“It is my love for dogs that motivated me to enter the business,” Samuel told EBR. “Dogs are very loving – I was inspired by that and I started breeding. The idea of selling dogs was not well received at first, but now that attitude seems to be changing to give us a good opportunity for business.”
In the first week of November, EBR met Eyob Mohammed, a project manager at a local NGO, buying a dog from a small business behind Yeha Building, in front of Addis Ababa Stadium. After haggling for a bit, Eyob agreed to pay ETB 15,000 for a puppy.
“My wife and I used to live in a two-bedroom condominium,” said Eyob, explaining why he was buying the puppy. “Now, everything feels empty after we moved into a three-story house. The house has so many rooms, I thought the dog might give us extra companionship and fun.”
Studies indicate that owning a pet dog can offer a number of physical and psychological health benefits. Owning a dog has been linked to reduced mortality rates, lower blood pressure, and improved stress tolerance. Therapy dogs are used to help ease tension and anxiety, while people suffering from heart disease can enjoy significant risk reduction simply by keeping a dog. The activities associated with being a dog owner (namely walking) contribute to overall health and recovery.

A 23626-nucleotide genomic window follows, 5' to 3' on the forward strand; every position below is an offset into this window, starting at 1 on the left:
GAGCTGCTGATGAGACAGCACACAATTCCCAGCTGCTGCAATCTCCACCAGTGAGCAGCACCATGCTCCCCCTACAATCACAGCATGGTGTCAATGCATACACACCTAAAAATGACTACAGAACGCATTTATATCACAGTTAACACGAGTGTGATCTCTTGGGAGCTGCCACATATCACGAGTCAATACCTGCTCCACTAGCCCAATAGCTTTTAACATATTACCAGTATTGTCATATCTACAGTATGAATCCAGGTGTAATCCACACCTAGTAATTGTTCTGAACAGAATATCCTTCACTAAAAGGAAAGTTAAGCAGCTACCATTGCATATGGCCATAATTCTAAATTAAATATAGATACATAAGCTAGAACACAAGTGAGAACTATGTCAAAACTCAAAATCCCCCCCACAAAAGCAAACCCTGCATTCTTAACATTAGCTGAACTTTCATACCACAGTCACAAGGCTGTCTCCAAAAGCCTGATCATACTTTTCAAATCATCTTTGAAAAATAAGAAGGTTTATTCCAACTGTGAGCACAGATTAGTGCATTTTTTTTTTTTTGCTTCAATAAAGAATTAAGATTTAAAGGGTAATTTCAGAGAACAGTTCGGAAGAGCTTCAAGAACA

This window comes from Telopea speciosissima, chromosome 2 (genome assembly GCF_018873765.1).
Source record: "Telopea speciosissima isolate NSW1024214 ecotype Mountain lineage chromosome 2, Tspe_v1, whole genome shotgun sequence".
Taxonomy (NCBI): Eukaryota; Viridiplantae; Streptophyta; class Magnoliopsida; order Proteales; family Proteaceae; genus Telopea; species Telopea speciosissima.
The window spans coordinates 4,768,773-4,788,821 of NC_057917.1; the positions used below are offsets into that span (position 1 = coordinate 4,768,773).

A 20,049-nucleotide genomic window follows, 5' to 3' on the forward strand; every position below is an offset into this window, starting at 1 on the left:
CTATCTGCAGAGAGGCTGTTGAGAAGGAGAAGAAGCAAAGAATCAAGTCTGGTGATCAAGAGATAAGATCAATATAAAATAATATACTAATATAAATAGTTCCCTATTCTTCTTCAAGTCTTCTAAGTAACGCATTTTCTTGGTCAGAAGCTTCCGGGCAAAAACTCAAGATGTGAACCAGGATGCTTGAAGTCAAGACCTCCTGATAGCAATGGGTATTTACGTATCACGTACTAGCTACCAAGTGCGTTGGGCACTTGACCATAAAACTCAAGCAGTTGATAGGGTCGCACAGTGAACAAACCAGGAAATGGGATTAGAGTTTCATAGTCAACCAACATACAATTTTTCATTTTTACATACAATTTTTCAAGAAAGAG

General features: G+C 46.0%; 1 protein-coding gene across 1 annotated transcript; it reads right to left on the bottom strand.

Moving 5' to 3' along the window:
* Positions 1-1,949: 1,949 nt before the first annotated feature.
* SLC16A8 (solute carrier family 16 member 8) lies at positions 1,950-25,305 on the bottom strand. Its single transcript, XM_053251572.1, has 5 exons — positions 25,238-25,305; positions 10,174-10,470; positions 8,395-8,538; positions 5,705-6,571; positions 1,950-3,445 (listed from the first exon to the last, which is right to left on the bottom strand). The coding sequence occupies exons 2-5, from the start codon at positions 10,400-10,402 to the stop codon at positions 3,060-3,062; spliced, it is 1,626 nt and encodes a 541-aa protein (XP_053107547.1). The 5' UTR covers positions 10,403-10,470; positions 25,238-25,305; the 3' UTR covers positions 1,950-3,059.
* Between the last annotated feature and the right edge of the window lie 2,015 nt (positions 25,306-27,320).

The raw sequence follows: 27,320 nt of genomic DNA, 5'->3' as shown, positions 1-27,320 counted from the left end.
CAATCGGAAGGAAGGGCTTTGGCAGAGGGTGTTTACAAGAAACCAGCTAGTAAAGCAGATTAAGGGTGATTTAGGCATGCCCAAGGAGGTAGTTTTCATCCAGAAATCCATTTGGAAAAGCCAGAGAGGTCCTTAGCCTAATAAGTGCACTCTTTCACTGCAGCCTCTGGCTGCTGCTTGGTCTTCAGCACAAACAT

A 2019 study from the UK found that dog owners are almost four times as likely as non-dog owners to reach recommended daily physical activity levels. The average dog owner spends nearly 300 minutes walking each week – 200 minutes more than those who do not own a dog.
Studies looking at how dogs affect senior citizens and their mental health showed positive outcomes. The four-legged friends offer unconditional love and support, which are crucial in difficult times. Dogs take care of the owner, and contrary to what some people may believe; this is supported by scientific evidence.
Although it is difficult to establish an undisputed link between dog ownership and mental health, it has become common practice in developed countries for mental health professionals to recommend dog ownership as a form of therapy.
Anxiety is among the psychological conditions that can be eased by the presence of a dog. Short-term, unstructured interactions with a therapy dog have been shown to considerably lower levels of self-reported anxiety and discomfort. In contrast to when they are alone, when a parent is there, or when a stuffed dog is present, kids who have their pet dog or a therapy dog present during a stressful task have lower reported stress and higher positive affect.